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Monday, January 02, 2012

Review: Children of the Sky

Children of the Sky is the direct sequel to Vernor Vinge's Hugo Award winning A Fire Upon The Deep, which was easily the best novel that year. There was a prequel, A Deepness in the Sky which was also very well written, though not as deeply original as A Fire Upon The Deep.

It is not necessary to read A Fire Upon The Deep before picking up Children of the Sky, but given how good A Fire Upon The Deep was, I would strongly encourage reading that book first no matter what. It provides interesting background about the universe and the world, which might mystify or confuse readers who choose to start with Children of the Sky.

Children of the Sky picks up 10 years after the events of A Fire Upon The Deep, on the world where the protagonists and the survivors of the preceding catastrophe were stranded. What's great about starting here is that the world seems much more fleshed out than before. The big alien species that Vinge introduced in A Fire Upon The Deep was the Tines, dog-like creatures that are only intelligent when clustered close together in a pack, with neural connections being made via sound rather than electrically. What's great is that Vinge extrapolates from this alien biology to the rest of the world, and posits what happens when masses of that species lives too close together, as would happen in the warmer tropical regions of the world. This extrapolation and world building is extremely high quality, and every time you run across something that was newly introduced, you'll say to yourself, "of course! That's how it would work."

The big plot point here is that the cryogenically revived children of the Straumli disaster would not believe that the events of the previous books were real, and then start acting as though the protagonists were lying and making things up. Given the existence of Holocaust deniers in our world, history, and timeline, this is very believable, and drives tension and events throughout the book. We also see a recurring villain from the previous book revive and begin to pose a threat.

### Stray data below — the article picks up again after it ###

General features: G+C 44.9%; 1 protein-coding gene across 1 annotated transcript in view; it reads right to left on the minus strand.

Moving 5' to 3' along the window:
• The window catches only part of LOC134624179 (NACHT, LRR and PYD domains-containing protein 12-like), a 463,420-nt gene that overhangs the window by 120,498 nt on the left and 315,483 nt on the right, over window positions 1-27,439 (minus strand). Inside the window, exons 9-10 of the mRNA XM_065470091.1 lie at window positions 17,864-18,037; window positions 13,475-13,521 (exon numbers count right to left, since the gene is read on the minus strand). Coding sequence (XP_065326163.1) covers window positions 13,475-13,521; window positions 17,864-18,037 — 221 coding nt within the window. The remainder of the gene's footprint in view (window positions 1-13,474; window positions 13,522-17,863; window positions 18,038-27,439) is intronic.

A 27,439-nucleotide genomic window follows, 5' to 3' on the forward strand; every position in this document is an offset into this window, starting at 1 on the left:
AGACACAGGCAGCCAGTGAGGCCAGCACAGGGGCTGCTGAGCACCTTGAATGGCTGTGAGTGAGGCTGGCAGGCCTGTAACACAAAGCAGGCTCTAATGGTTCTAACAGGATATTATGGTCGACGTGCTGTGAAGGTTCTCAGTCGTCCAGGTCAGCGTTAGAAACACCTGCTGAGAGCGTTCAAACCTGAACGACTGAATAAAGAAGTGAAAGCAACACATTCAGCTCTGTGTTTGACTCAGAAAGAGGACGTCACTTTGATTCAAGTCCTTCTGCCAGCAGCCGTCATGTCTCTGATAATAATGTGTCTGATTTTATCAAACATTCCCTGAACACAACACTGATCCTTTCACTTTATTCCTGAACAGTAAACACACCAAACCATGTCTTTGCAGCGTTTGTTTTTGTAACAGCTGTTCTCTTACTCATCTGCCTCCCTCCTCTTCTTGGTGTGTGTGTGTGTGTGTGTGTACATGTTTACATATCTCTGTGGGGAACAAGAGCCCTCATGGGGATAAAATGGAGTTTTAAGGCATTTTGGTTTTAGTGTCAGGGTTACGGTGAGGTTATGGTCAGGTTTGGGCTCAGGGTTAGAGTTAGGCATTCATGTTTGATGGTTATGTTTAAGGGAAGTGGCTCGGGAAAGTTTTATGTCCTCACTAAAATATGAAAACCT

The story alternates between action/reaction (along with a great introduction to politics) and world building. Events are told from multiple points of view, but it's clear that Ravna from A Fire Upon The Deep is to main protagonist in this story. The characters are strongly developed, and everything is believable.

The weakest part of the novel comes at the climax and ending. We've seen the characters go through hell, and established that certain other characters were truly villains on a grand scale (kidnapping and murder is just the tip of the ice-berg). Yet our protagonists seem happy with the finishing status quo, not agitating for villains who obviously cannot be trusted to be dealt with, and even in some ways helping them undermine the future of their community. This seems unlikely, especially since one of the protagonists has been clearly labeled as a hothead. The ending is also clearly a setup for another sequel. While I would be glad to read more in this universe, this leaves the book hanging in many ways and leaves the reader with a bit of dissatisfaction.

Despite all this, this is an excellent novel, and I would not be surprised to see it win the Hugo award this year, and I would be happy to see it win one. Recommended

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